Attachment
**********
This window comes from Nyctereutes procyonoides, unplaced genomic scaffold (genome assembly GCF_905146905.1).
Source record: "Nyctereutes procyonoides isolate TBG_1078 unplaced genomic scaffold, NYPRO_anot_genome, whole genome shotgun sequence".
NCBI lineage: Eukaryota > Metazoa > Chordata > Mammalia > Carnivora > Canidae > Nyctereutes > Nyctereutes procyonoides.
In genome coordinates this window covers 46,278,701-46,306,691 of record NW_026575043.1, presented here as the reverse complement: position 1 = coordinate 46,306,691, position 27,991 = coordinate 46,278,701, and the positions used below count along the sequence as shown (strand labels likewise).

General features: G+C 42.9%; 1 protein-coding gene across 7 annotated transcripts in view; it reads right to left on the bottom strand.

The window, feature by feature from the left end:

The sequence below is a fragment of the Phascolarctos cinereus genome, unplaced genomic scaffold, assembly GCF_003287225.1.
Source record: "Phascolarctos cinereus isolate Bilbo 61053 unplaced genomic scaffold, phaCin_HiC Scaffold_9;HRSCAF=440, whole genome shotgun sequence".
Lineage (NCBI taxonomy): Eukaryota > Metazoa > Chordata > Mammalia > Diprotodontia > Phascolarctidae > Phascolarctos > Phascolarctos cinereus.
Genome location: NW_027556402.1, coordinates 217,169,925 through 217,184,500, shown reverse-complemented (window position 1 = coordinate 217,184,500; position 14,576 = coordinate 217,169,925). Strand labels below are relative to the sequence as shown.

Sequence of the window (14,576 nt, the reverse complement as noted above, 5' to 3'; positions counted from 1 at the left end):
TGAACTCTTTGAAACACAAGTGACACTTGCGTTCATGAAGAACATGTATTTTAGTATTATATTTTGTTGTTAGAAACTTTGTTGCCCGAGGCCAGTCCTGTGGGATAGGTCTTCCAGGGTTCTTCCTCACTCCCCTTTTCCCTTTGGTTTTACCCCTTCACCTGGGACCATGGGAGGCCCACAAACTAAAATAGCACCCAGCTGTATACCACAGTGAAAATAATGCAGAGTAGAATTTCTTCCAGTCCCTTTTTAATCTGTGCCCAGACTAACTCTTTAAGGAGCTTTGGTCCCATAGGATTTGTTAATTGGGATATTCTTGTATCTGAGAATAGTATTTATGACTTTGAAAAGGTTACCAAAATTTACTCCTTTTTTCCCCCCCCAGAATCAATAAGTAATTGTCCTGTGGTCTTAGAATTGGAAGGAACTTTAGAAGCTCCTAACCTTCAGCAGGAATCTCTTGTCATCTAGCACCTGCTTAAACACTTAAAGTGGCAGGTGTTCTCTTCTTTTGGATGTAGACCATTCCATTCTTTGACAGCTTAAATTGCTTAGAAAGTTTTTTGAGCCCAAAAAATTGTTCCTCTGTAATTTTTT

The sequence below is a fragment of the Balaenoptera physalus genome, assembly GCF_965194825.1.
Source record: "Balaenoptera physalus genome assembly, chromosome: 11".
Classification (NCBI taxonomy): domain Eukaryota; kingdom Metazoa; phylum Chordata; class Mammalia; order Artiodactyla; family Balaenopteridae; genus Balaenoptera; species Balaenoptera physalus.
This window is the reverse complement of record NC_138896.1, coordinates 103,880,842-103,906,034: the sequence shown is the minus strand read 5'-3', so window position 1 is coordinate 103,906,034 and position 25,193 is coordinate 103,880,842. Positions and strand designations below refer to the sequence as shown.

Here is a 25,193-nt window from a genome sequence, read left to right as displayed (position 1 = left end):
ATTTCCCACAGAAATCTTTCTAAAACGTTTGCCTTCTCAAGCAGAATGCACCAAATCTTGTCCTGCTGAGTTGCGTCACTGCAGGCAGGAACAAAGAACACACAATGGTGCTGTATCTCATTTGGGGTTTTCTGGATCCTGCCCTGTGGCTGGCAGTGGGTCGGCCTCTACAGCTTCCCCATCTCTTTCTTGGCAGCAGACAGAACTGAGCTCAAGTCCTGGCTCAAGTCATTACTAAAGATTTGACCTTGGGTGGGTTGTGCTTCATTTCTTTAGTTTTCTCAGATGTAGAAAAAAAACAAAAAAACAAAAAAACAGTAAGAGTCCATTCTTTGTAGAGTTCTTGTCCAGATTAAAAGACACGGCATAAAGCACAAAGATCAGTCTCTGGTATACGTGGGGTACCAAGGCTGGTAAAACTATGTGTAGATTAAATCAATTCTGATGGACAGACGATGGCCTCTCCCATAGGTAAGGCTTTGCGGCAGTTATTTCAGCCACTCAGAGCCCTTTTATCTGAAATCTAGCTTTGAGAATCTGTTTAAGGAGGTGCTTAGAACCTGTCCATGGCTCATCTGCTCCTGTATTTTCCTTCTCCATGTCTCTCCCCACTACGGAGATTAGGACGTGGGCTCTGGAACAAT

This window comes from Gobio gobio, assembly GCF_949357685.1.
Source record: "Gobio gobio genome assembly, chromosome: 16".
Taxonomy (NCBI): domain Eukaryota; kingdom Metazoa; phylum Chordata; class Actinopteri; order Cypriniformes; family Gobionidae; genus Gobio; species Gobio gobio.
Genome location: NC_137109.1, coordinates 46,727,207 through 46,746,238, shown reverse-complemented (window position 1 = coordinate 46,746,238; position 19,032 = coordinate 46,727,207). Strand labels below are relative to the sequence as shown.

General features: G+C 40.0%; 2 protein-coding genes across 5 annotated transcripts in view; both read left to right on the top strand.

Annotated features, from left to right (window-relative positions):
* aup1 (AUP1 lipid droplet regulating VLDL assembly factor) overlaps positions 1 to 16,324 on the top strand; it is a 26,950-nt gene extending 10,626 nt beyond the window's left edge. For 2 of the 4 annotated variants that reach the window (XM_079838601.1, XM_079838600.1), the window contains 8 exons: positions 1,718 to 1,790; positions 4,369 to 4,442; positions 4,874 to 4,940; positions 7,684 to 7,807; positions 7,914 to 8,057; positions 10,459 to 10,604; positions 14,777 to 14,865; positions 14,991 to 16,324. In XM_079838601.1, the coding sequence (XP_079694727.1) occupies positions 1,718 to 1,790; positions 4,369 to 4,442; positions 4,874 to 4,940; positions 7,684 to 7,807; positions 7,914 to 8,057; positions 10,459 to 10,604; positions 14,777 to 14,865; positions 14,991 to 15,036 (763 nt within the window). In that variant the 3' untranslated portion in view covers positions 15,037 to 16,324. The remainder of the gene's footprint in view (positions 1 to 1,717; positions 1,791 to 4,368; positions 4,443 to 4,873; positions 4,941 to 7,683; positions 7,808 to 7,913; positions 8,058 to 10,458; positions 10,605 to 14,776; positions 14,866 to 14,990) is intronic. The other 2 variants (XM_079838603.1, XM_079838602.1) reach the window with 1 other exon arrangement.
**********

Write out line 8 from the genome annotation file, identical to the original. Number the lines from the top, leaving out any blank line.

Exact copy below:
Source record: "Phascolarctos cinereus isolate Bilbo 61053 unplaced genomic scaffold, phaCin_HiC Scaffold_9;HRSCAF=440, whole genome shotgun sequence".